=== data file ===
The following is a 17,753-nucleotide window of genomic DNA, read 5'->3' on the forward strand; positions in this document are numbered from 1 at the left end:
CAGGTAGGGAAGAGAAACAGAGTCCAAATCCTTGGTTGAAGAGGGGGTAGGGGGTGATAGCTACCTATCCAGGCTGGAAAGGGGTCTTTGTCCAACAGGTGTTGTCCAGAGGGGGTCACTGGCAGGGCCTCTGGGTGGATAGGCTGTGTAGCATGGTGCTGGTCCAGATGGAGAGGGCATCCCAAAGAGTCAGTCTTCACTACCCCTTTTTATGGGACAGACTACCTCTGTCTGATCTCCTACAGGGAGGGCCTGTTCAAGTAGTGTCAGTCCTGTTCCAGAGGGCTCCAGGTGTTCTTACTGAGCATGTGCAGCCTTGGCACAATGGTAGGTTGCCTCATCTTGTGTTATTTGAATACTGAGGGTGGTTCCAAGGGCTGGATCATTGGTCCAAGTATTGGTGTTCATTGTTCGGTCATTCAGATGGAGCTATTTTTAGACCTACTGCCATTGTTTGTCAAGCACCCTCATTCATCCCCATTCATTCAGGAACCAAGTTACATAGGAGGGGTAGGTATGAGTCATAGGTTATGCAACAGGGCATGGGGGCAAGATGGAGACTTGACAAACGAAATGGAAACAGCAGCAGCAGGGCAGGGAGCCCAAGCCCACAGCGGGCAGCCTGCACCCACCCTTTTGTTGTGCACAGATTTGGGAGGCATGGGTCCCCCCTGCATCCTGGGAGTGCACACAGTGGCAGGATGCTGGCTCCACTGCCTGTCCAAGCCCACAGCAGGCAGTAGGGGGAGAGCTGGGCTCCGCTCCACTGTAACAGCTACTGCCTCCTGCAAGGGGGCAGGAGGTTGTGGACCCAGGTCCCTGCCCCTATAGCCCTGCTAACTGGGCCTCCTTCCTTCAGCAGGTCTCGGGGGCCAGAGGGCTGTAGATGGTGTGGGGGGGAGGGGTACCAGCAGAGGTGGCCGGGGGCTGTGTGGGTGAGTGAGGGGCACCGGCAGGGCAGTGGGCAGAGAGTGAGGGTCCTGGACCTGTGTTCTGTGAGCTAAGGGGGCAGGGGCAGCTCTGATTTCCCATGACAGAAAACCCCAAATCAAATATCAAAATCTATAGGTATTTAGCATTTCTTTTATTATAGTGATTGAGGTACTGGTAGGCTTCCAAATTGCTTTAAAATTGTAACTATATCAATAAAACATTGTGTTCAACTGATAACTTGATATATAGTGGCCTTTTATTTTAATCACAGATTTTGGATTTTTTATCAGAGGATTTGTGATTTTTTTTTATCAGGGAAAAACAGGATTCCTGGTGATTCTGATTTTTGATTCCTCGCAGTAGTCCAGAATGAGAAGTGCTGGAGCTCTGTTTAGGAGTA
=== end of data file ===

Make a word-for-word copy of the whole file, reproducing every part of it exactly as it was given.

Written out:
The following is a 17,753-nucleotide window of genomic DNA, read 5'->3' on the forward strand; positions in this document are numbered from 1 at the left end:
CAGGTAGGGAAGAGAAACAGAGTCCAAATCCTTGGTTGAAGAGGGGGTAGGGGGTGATAGCTACCTATCCAGGCTGGAAAGGGGTCTTTGTCCAACAGGTGTTGTCCAGAGGGGGTCACTGGCAGGGCCTCTGGGTGGATAGGCTGTGTAGCATGGTGCTGGTCCAGATGGAGAGGGCATCCCAAAGAGTCAGTCTTCACTACCCCTTTTTATGGGACAGACTACCTCTGTCTGATCTCCTACAGGGAGGGCCTGTTCAAGTAGTGTCAGTCCTGTTCCAGAGGGCTCCAGGTGTTCTTACTGAGCATGTGCAGCCTTGGCACAATGGTAGGTTGCCTCATCTTGTGTTATTTGAATACTGAGGGTGGTTCCAAGGGCTGGATCATTGGTCCAAGTATTGGTGTTCATTGTTCGGTCATTCAGATGGAGCTATTTTTAGACCTACTGCCATTGTTTGTCAAGCACCCTCATTCATCCCCATTCATTCAGGAACCAAGTTACATAGGAGGGGTAGGTATGAGTCATAGGTTATGCAACAGGGCATGGGGGCAAGATGGAGACTTGACAAACGAAATGGAAACAGCAGCAGCAGGGCAGGGAGCCCAAGCCCACAGCGGGCAGCCTGCACCCACCCTTTTGTTGTGCACAGATTTGGGAGGCATGGGTCCCCCCTGCATCCTGGGAGTGCACACAGTGGCAGGATGCTGGCTCCACTGCCTGTCCAAGCCCACAGCAGGCAGTAGGGGGAGAGCTGGGCTCCGCTCCACTGTAACAGCTACTGCCTCCTGCAAGGGGGCAGGAGGTTGTGGACCCAGGTCCCTGCCCCTATAGCCCTGCTAACTGGGCCTCCTTCCTTCAGCAGGTCTCGGGGGCCAGAGGGCTGTAGATGGTGTGGGGGGGAGGGGTACCAGCAGAGGTGGCCGGGGGCTGTGTGGGTGAGTGAGGGGCACCGGCAGGGCAGTGGGCAGAGAGTGAGGGTCCTGGACCTGTGTTCTGTGAGCTAAGGGGGCAGGGGCAGCTCTGATTTCCCATGACAGAAAACCCCAAATCAAATATCAAAATCTATAGGTATTTAGCATTTCTTTTATTATAGTGATTGAGGTACTGGTAGGCTTCCAAATTGCTTTAAAATTGTAACTATATCAATAAAACATTGTGTTCAACTGATAACTTGATATATAGTGGCCTTTTATTTTAATCACAGATTTTGGATTTTTTATCAGAGGATTTGTGATTTTTTTTTATCAGGGAAAAACAGGATTCCTGGTGATTCTGATTTTTGATTCCTCGCAGTAGTCCAGAATGAGAAGTGCTGGAGCTCTGTTTAGGAGTA